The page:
Your Health

Video Games May Make Girls More Helpful, But Only If Parents Play Along

For best behavior, don't let her play alone. i i

For best behavior, don't let her play alone. iStockphoto.com hide caption

itoggle caption iStockphoto.com
For best behavior, don't let her play alone.

For best behavior, don't let her play alone.

iStockphoto.com

Parents who worry that video games are bad for kids usually try to rein in their game time. More gaming may actually be better but only if parents play along, a new study finds.

Now it's true that most of the research on kids and video games suggests that the more teenagers play, the worse they tend to do in school. Lots of gaming is also associated with aggressive behavior and attention problems.

But researchers at Brigham Young University found that children ages 11 to 16 who play video games actually behave better.

There are some catches. The improvement was seen only if parents play the games with their children. And only if those children are girls.

Girls who played video games with their parents tended to be more kind and helpful than other girls, and less aggressive. They also reported feeling more connected with their parents. That wasn't at all true for the boys – their behavior was the same whether they played with parents or not. The results were reported in the Journal of Adolescent Health.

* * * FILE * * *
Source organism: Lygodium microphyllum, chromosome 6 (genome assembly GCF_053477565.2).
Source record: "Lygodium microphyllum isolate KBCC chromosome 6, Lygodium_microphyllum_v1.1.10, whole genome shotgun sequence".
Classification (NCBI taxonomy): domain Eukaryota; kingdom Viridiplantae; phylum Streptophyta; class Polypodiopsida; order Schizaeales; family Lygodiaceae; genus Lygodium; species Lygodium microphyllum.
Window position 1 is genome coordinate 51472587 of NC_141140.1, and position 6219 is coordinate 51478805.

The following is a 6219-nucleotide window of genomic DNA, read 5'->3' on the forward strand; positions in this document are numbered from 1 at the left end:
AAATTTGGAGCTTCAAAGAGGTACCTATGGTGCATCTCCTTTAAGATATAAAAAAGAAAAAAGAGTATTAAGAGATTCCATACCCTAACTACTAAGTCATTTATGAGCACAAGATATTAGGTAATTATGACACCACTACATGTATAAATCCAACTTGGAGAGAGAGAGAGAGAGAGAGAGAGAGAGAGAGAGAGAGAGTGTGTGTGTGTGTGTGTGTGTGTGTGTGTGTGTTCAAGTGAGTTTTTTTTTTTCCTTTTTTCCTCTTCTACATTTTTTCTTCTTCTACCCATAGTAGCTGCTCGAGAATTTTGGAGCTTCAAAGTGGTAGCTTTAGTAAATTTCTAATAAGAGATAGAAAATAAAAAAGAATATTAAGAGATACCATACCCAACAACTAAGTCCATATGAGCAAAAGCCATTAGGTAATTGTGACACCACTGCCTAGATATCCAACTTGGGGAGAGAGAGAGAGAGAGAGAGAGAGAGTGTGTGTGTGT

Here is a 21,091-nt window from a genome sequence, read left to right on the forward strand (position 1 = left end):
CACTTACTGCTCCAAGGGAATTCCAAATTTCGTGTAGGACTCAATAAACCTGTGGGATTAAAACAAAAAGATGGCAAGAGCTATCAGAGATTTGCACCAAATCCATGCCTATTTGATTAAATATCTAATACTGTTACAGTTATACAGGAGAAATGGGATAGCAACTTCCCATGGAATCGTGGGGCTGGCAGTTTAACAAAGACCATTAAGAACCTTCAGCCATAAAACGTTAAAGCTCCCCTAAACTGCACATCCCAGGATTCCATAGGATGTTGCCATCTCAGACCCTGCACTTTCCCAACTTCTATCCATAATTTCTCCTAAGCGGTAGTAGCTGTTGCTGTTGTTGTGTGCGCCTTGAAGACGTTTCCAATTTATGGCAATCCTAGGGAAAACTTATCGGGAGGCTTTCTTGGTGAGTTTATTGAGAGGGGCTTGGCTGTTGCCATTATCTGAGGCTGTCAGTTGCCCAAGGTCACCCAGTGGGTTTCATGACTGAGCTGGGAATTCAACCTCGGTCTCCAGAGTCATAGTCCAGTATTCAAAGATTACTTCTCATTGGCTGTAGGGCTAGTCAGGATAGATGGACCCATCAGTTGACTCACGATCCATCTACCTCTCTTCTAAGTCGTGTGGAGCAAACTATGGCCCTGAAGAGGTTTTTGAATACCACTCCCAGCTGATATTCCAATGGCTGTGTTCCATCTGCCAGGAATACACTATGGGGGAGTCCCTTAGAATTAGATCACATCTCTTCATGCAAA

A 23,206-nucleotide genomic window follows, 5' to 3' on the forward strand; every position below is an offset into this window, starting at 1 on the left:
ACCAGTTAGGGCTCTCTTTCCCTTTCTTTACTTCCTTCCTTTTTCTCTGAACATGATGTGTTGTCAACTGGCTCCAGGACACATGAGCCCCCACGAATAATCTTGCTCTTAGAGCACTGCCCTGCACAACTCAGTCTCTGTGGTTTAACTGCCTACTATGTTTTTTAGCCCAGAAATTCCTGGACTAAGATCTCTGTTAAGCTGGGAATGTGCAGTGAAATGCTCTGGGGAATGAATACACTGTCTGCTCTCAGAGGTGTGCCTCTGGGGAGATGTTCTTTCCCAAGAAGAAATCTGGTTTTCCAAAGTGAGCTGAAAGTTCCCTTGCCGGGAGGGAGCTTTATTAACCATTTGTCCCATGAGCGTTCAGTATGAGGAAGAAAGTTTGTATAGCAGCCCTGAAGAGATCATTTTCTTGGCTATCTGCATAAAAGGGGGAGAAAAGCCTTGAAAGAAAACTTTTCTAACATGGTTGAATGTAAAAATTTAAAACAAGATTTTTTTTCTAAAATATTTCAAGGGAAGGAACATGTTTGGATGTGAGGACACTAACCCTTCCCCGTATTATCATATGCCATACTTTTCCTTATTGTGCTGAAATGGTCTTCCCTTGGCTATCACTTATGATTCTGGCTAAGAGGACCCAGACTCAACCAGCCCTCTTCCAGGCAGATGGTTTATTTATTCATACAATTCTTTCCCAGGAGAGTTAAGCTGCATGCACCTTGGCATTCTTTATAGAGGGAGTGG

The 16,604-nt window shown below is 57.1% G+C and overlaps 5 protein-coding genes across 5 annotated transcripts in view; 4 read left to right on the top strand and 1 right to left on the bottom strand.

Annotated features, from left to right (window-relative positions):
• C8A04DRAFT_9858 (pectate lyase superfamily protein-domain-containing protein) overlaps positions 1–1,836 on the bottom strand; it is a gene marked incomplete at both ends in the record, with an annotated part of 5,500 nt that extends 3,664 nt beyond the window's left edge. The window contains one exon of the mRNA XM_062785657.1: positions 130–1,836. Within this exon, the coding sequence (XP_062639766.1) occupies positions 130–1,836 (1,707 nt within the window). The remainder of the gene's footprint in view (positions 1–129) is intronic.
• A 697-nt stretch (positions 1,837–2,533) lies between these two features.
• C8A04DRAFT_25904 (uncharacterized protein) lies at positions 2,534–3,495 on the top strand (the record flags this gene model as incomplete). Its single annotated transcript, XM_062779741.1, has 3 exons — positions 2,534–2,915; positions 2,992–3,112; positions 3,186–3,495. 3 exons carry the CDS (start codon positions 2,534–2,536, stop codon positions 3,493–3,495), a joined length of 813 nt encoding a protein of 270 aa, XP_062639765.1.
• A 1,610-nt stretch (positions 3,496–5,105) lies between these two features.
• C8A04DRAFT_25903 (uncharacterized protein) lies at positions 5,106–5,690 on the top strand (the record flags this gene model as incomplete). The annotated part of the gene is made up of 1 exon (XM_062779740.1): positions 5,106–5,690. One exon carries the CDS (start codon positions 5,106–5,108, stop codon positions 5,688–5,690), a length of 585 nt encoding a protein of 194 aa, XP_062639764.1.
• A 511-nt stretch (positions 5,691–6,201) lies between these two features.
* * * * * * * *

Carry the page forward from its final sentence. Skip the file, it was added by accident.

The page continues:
That may be because boys spend more time playing than girls do, so the parent time didn't have as much impact.

Or it could be that boys are more likely to play violent games, even when they play with their parents. Boys played games like "Call of Duty" and "Halo" with parents, while girls chose mellower entertainments like Mario Kart, or Rock Band.

Sarah Coyne, a psychologist in the School of Family Life at Brigham Young University who led the study tells Shots:

For the girls a lot of the games are cooperative. In Rock Band, you have to help each other out and work together as a band to pass the level. With boys, it's shoot-em-up games.

The American Academy of Child and Adolescent Psychiatry points out that many of the most popular video games include violence, drug and alcohol abuse, criminal behavior, violence towards women, and foul language. They recommend watching video games and talking with children about the appropriateness of the content.

And game designer Jane McGonigal, author of the new book Reality is Broken, says playing games together that have elements of cooperation or creativity (like composing songs on Guitar Hero) strengthens social ties and builds trust.

The non-profit Common Sense Media offers a video-game review service that helps parents pick games that match their child's age.

Parents may want to reconsider their strategies for managing video game time, Coyne says. "Don't be afraid of video games." Despite the negatives, she says, "When used the right way they can have really positive effects for the family."

Comments

 

Please keep your community civil. All comments must follow the NPR.org Community rules and terms of use, and will be moderated prior to posting. NPR reserves the right to use the comments we receive, in whole or in part, and to use the commenter's name and location, in any medium. See also the Terms of Use, Privacy Policy and Community FAQ.